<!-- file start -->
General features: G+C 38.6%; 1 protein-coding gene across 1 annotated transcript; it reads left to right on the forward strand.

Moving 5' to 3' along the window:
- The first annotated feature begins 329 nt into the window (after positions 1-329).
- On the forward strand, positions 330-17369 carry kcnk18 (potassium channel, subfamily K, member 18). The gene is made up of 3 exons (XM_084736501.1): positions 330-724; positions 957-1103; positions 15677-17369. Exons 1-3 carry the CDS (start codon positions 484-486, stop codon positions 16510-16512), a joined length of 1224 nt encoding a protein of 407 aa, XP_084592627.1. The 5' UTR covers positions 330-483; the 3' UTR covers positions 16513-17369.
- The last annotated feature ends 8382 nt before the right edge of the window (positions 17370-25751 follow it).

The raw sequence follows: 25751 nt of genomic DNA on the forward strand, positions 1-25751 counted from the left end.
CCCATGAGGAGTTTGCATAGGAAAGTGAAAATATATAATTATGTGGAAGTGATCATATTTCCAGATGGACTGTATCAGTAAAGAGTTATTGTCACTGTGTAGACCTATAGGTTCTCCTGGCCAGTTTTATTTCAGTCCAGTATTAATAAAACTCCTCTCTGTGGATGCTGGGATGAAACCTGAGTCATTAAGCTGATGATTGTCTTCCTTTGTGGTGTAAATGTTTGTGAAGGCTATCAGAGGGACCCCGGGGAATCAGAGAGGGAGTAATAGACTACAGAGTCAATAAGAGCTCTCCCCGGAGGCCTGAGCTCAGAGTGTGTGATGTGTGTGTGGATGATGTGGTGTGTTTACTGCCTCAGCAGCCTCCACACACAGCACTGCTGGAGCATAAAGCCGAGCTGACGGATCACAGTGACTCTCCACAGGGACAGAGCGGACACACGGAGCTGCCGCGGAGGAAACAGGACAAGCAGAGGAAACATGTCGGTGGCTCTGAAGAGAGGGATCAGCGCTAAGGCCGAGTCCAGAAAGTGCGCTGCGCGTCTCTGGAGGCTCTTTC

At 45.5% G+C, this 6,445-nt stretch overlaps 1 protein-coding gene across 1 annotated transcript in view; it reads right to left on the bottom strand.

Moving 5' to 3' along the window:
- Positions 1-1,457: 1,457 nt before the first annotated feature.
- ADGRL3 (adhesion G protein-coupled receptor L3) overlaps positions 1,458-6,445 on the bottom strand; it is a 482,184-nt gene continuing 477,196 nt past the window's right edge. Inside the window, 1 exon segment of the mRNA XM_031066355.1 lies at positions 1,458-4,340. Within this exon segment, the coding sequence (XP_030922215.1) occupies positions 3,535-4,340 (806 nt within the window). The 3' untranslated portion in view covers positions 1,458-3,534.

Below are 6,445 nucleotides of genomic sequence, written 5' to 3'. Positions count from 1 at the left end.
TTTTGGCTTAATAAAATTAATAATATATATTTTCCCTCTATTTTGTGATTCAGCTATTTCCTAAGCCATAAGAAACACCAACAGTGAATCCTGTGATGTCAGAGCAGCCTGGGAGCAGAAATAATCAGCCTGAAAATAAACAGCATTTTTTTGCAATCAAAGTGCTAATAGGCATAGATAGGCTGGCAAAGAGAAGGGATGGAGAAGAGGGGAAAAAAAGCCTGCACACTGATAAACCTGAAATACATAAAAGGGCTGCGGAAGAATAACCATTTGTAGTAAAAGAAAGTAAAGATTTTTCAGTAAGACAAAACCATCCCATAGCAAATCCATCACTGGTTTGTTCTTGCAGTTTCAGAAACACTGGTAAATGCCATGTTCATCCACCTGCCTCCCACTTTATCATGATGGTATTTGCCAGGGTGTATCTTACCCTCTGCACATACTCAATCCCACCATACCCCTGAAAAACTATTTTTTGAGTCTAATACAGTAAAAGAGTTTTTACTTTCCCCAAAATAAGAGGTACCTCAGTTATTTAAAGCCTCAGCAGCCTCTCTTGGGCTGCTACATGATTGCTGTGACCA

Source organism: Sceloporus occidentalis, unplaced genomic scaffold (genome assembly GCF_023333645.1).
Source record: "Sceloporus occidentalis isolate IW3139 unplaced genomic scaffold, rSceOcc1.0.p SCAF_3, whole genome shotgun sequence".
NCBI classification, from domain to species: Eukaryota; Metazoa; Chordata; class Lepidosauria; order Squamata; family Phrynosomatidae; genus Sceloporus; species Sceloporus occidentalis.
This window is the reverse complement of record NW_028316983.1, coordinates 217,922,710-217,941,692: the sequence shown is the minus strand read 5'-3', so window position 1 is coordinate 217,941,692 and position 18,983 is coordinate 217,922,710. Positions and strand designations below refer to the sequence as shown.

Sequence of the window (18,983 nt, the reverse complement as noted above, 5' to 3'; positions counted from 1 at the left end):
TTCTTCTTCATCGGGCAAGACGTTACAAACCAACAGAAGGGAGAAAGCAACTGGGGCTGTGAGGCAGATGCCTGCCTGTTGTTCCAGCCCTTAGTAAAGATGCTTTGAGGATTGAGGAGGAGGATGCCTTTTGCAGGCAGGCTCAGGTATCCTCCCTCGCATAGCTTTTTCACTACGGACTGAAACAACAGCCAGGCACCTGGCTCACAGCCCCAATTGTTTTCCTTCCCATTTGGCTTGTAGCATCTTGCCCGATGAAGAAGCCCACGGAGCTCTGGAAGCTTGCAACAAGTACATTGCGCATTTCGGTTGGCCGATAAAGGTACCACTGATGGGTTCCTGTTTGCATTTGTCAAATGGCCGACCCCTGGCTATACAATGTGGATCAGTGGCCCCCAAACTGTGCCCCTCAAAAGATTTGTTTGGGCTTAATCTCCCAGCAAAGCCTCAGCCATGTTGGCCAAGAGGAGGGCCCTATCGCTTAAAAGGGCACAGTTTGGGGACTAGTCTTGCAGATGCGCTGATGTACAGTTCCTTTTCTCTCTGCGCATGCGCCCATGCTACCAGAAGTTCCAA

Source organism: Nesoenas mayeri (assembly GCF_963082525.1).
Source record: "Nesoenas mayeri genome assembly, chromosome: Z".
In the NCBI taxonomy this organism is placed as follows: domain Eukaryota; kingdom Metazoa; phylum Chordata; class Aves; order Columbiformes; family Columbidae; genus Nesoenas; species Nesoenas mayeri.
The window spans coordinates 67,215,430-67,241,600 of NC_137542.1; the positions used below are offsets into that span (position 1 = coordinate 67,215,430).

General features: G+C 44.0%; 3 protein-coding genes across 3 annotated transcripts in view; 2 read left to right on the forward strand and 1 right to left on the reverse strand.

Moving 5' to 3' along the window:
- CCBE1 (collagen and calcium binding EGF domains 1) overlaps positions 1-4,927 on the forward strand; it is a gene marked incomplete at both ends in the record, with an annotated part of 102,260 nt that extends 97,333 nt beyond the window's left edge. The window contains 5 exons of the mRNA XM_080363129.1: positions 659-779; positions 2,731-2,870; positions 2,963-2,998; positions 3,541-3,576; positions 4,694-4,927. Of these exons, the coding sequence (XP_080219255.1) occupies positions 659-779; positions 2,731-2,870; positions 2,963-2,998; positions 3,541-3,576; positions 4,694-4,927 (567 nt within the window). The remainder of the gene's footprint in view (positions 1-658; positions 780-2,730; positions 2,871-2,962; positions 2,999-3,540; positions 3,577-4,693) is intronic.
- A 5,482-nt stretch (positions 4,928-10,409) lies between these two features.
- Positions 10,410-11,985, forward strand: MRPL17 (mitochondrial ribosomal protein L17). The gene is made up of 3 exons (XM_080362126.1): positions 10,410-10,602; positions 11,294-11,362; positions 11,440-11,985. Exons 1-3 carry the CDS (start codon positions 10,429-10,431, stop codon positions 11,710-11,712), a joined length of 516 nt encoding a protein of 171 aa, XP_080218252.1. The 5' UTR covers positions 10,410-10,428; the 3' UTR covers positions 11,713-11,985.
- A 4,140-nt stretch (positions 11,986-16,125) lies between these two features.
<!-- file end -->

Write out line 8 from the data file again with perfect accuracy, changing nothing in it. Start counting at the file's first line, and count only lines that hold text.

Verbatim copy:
At 45.5% G+C, this 6,445-nt stretch overlaps 1 protein-coding gene across 1 annotated transcript in view; it reads right to left on the bottom strand.